As a result, the international antiwar movement has developed independently of the Stalinist and Social-Democratic parties and to the left of them. The antiwar movement has been marked by its youth, militancy, spirit of internationalism, and engendering of anticapitalist consciousness.

From the outset the scope of American opposition to involvement in the civil war in Vietnam was broad. This opposition has grown and intensified since 1965 until it now extends to a majority of the population and has come to involve hundreds of thousands in antiwar actions. The international antiwar opposition and the sharpening of social tensions at home owing to the war are important factors in limiting the ability of the American ruling class to continue the war as they would like.

For all its wealth and power, the American capitalist class has found it increasingly difficult to carry on a major war in Vietnam, simultaneously finance an expanded nuclear arms race, prop up and defend the rest of the capitalist world, and allocate sufficient resources to attempt to allay domestic unrest. The consequences of the war in Vietnam have shown that the basic relationship of class forces on a world scale is less and less favorable to imperialism.

It is the effect on its strategic interests that makes U.S. imperialism balk at withdrawing from Vietnam in humiliating defeat at the hands of the people of a small colonial nation. Yet the longer withdrawal is postponed, the worse the problem Washington faces in Vietnam becomes. If it is not possible at this time to roll back the revolutions in North Vietnam and China, Nixon, like Johnson before him, must at least try for an outcome like the one in Korea. If it is not possible to win by military means, other means must be sought.

The Tet offensive in 1968 provided dramatic proof of the difficulty U.S. imperialism faces in its efforts to “pacify” Vietnam, giving the lie to the boasts of the generals about military “progress” and about winning political support for the puppet Saigon regime. Within the United States, the actions of the antiwar movement reached extraordinary heights. Hundreds of thousands demonstrated against the war on April 15, 1967, October 21, 1967, and April 27, 1968. Almost a million students participated in the largest student strike in U.S. history on April 26, 1968. These mass actions reflected the underlying antiwar sentiment of tens of millions.

Washington’s difficulties in Vietnam have sharpened the divisions within the ruling class itself. These differences are over the tactical implementation of American imperialism’s basic counterrevolutionary strategy under current conditions. The differences concern the size of U.S. involvement in Southeast Asia; the danger of the war leading to a conflict with China, a “pre-emptive” nuclear strike and World War III; the relative importance and “price” of a temporary arms limitation agreement with the Soviet Union; how much money to pour into the war in Vietnam; the price of the war in terms of domestic social unrest. The American ruling class has also found it increasingly difficult to win support for its war from the capitalist governments of other countries. These differences have left considerable room for the growth of the antiwar opposition of the masses.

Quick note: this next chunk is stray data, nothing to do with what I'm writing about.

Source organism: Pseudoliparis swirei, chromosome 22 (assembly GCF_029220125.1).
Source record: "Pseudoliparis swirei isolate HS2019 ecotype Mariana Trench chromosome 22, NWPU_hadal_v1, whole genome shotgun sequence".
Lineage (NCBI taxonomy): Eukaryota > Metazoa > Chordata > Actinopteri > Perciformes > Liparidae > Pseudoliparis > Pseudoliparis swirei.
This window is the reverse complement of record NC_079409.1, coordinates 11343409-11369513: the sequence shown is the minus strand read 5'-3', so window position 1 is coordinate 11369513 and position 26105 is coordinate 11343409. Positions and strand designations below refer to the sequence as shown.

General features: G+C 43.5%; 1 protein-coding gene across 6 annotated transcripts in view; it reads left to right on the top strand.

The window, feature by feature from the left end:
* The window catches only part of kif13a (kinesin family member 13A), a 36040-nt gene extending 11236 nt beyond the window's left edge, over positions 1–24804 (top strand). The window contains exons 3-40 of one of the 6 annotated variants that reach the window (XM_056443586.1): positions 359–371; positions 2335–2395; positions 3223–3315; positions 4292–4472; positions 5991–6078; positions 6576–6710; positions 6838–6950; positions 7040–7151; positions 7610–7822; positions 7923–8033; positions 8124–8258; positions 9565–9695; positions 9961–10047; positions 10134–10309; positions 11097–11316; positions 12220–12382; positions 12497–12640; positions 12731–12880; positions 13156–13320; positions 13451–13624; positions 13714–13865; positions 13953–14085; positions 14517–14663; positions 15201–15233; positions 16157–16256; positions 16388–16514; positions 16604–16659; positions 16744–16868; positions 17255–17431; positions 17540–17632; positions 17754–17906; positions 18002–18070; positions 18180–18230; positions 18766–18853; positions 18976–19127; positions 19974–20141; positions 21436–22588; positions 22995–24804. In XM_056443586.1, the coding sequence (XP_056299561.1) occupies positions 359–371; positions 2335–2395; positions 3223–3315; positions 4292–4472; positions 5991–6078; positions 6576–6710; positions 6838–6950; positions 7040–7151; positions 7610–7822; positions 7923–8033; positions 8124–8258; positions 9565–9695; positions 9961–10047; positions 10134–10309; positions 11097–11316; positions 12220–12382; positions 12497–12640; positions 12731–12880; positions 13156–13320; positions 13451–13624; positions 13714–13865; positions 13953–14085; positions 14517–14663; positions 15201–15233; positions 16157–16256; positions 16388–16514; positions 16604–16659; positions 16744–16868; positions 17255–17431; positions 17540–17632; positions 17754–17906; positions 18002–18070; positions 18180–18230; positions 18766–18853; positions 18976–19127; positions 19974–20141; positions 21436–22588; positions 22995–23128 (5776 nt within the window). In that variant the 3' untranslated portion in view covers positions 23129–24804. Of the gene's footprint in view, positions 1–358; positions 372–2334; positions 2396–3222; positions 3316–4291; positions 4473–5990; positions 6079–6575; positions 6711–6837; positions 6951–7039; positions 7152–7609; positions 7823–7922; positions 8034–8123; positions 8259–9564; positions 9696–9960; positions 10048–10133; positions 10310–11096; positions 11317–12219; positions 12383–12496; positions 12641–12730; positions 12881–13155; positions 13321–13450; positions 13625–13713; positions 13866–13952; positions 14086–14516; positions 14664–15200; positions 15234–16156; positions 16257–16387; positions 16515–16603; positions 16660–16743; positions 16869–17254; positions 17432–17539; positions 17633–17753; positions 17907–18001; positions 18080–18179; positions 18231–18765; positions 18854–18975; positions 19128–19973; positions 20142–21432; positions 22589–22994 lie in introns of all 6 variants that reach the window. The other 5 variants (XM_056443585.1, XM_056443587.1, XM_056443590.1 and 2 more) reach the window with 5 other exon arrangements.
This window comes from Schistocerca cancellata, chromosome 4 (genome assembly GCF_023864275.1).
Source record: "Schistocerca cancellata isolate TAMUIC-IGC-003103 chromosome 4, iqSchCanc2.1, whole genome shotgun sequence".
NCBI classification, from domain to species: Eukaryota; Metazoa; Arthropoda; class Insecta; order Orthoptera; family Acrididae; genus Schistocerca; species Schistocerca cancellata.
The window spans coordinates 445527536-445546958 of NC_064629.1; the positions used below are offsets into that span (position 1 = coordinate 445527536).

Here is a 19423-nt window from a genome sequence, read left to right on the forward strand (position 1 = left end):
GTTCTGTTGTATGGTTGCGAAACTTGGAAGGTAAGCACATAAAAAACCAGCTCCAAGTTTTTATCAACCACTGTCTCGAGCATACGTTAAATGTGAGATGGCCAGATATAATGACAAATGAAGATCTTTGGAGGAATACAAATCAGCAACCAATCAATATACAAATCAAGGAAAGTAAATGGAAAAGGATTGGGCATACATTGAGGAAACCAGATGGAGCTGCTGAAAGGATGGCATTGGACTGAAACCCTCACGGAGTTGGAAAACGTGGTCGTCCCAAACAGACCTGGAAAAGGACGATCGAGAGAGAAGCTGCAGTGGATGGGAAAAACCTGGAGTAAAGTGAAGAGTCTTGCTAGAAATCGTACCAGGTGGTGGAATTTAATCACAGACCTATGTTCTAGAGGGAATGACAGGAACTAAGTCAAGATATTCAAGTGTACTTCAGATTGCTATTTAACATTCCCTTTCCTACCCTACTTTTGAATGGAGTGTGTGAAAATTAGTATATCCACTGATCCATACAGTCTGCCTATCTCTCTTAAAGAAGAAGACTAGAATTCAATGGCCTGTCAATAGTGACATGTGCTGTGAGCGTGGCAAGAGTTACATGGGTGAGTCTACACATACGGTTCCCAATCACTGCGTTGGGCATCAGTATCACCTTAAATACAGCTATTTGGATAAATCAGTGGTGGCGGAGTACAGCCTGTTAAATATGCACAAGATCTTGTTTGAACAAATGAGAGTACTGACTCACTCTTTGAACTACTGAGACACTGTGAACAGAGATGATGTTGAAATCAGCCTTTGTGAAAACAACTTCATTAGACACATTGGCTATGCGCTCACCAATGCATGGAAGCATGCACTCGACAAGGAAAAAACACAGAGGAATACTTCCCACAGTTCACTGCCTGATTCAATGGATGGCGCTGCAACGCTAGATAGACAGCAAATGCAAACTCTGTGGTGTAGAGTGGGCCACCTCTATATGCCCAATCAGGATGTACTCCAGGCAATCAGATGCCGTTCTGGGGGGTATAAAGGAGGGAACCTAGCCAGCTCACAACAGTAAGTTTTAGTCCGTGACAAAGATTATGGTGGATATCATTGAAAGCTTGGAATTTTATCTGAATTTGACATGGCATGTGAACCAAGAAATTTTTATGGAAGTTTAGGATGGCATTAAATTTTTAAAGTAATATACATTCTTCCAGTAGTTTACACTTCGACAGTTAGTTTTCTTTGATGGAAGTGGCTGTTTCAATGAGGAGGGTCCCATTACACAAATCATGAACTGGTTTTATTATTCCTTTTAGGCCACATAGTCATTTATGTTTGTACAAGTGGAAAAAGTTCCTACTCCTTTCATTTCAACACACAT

Under pressure of these mounting problems, Washington has altered its tactics, placing greater emphasis on the diplomatic front. This started with the Paris talks and Johnson’s withdrawal from the presidential race in 1968. The bombing “halt” in the north was featured as part of the shift, although the “pause” was utilized to transfer troops elsewhere and orders were issued to maintain “maximum military pressure on the enemy.” Nixon has continued this policy. Washington seeks to win at the negotiating table what it has been unable to exact on the battlefield—the derailment of the Vietnamese revolution. The objective is to try and impose a Korea-type settlement which will preserve a capitalist South Vietnam as an Asian base for U.S. imperialism.

Nixon, like Johnson, hopes to obtain the aid of the Soviet bureaucrats in bringing the Vietnamese revolutionaries to terms. Although this possibility cannot be excluded, the Soviet bureaucrats are far less able now than in parallel situations in earlier years to force the Vietnamese revolutionaries to submit to a capitulating compromise. The struggle in Vietnam has developed independently of Moscow and Peking; its leaders have learned bitter lessons from the experiences that followed l954; and its militants are more determined than ever to reverse the colonial puppet status of South Vietnam.

The pause in the bombing of North Vietnam and Nixon’s ballyhooed peace propaganda and token withdrawal of troops have not been accompanied by any reduction in the scale of U.S. military operations in Vietnam. The level of bombing, the number of casualties, and the flood of money pouring into the war remain as before. Moreover, forays into Laos and Cambodia have been stepped up, a fact that Washington has finally been compelled to admit.